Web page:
But the doctors didn’t know everything, did they? Surely they didn’t know my father. He had overcome a frightening bout with hypothermia and frostbite following last November’s near dawn excursion through the neighborhood—sans shoes. Hunters had found him a quarter mile from his house, huddled in a rock-strewn ditch, badly bruised and cut. Months later, he bounced back. He had survived the loss of his true love—his wife of 56 years to cancer as well as his son’s suicide almost a decade earlier. He weathered the loss of his beloved father at the tender age of 19 and battled the horribleness of dementia every damn day since his diagnosis, managing to preserve both his dignity and his sense of humor. No small feat.
Nope. The neurosurgeons didn’t know my dad. And I hated discussing his prognosis with them over his bed, so we went to a little room filled with a smattering of chairs and an enormous conference table—the place where we reviewed his CAT scans, tried to digest the awful news and cried into the box of tissues they reflexively offered. I wondered how many times they had done this before, shared the dim outlook with the next of kin, pointed to the screen and tried to make us understand that things would never be the same. My husband and I emerged from the room shaken, saddened and numb to an extent. One foot testing the waters of reality, one still squarely planted in denial.
That said, I can’t imagine my dad would have liked all the hubbub—the constant whir of activity in and out of his ICU room, the annoying buzzes and blips of machinery, the squawk of the intercom, the helicopter landings on the roof, the incessant poking and prodding of his veins, the hideous crown of wires atop his head. He seemed plagued by frustration wrapped in angst, as if he were lost in a deep forest, separated from all that was familiar and good by an impossibly dense thicket that he couldn’t manage to escape despite his best efforts. And he was trying; there is no doubt. I studied his face, even as his eyes were closed, and watched his restless body struggle amidst the tangled wood to find a way home. And I could do absolutely nothing to help him, which was the hardest part. All I could do was tousle his hair, hold his hand and tell him I loved him. On my last day at the hospital, during a rare moment when everyone happened to have left the room, I whispered in his ear the message that it was okay if he had to go. I let him know that we would be alright and told him, once more, how much we loved him. It was not a Christmas Eve message I had ever envisioned delivering to my father.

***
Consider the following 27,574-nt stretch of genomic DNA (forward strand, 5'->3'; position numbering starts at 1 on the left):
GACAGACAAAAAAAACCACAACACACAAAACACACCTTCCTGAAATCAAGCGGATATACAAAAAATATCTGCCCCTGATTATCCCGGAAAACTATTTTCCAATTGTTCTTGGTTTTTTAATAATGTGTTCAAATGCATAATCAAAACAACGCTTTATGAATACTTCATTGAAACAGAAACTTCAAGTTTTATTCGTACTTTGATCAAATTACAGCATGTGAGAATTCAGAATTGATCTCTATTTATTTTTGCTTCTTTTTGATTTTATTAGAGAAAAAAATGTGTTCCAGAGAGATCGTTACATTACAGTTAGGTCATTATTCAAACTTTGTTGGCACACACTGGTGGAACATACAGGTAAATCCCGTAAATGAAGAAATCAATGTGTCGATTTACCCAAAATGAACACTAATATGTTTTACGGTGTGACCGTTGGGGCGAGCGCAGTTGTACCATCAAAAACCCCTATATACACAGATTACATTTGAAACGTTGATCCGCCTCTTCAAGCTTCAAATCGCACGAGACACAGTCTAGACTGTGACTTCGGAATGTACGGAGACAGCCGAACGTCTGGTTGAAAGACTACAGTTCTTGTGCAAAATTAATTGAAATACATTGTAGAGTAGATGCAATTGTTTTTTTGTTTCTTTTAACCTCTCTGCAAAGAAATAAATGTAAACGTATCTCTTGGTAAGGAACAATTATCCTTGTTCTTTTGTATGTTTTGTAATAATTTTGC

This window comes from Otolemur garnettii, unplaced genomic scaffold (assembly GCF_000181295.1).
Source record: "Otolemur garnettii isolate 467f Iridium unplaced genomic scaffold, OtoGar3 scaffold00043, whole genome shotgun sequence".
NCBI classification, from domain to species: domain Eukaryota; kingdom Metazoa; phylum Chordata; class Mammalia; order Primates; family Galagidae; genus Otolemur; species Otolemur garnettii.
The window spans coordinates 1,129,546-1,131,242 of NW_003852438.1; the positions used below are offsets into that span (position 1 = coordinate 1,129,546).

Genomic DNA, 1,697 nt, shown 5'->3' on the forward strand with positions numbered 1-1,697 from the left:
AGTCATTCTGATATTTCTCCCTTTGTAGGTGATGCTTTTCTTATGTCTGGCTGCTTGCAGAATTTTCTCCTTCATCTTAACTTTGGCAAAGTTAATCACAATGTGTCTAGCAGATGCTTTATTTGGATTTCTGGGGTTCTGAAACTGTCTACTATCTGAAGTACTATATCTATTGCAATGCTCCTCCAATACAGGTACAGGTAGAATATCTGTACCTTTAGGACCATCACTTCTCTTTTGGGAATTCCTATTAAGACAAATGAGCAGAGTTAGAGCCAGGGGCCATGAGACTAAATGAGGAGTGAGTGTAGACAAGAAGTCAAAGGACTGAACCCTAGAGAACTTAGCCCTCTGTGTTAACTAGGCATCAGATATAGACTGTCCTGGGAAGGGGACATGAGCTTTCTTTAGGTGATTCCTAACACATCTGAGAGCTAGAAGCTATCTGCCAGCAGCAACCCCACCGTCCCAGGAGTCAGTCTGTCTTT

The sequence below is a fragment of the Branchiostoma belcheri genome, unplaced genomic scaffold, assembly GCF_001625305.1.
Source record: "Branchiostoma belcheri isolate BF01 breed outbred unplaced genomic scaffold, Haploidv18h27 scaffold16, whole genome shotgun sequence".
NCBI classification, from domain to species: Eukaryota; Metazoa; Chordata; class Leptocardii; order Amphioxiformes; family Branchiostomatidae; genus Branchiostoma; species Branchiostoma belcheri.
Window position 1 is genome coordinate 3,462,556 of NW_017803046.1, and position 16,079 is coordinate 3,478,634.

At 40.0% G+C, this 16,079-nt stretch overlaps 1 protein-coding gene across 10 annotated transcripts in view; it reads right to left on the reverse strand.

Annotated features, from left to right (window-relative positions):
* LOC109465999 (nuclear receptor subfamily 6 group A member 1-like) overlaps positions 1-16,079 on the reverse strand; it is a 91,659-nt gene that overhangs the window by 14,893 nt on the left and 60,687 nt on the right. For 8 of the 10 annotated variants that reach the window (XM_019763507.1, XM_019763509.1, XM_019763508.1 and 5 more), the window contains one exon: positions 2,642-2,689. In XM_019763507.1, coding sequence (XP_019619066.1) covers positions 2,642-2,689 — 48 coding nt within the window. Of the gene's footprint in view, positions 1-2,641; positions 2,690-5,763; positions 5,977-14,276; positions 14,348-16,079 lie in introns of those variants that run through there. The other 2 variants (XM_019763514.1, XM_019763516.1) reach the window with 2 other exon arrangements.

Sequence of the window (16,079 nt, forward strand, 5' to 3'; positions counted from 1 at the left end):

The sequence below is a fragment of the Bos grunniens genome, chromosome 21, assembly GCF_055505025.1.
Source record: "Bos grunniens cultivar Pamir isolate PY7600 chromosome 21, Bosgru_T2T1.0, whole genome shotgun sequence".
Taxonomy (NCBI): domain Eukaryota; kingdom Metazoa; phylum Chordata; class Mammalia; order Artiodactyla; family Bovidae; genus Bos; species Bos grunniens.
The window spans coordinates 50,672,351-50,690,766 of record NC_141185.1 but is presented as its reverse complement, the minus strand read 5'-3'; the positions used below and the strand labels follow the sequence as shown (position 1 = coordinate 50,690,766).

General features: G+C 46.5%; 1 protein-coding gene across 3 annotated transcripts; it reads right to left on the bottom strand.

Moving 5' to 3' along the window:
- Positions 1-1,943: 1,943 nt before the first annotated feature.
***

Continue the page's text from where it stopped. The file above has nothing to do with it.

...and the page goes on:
Late that afternoon, it was clear he wasn’t coming home. He had had another “neurological event,” as his failings were not-so-affectionately termed. And there were decisions to be made. Hard decisions. I remember sobbing alone in my car on the way home, pounding the steering wheel and shouting at God, at my dad, at the meadows enshrouded in fog at the edge of twilight. It was hard to see the road through my tears, let alone the milky mist that hugged the tree line, and I vowed to continue my sob-fest in the shower—the very best place to cry, apart from my husband’s shoulders.
Christmas Day was a supreme challenge. I tried to be cheery as a mom and a wife, watching my kids unwrap their gifts and graze on the ham we had planned to take to my dad’s later that day, but it was difficult. To say that I was preoccupied was an understatement. I felt impossibly torn, wanting to spend time with my family making holiday memories, wanting to be there for my dad should he rouse from his slumber-like state, somehow benefitting from my presence at his bedside.
He died the next morning, removing from my plate the awful choices I would have had to make, erasing from my mind the all-consuming worry and torment over what the future held, opening the door for me to grieve his passing and to celebrate a life well lived—which is how he would’ve wanted it, I’m sure. Looking back, I wish I could’ve been there for him at the moment of death, but it was not to be.
I never thought I’d be glad that I chose to view his broken body, but I am. His face clearly revealed that he was at peace. There were no more wires or tubes, no more struggles to swallow or to speak. No more frantic searches for the life and people he once knew. At the very least, I could be comforted by that—knowing he had made it out of the darkened woods and was finally home with those he sought for so very long.
Copyright 2016 Melinda L. Wentzel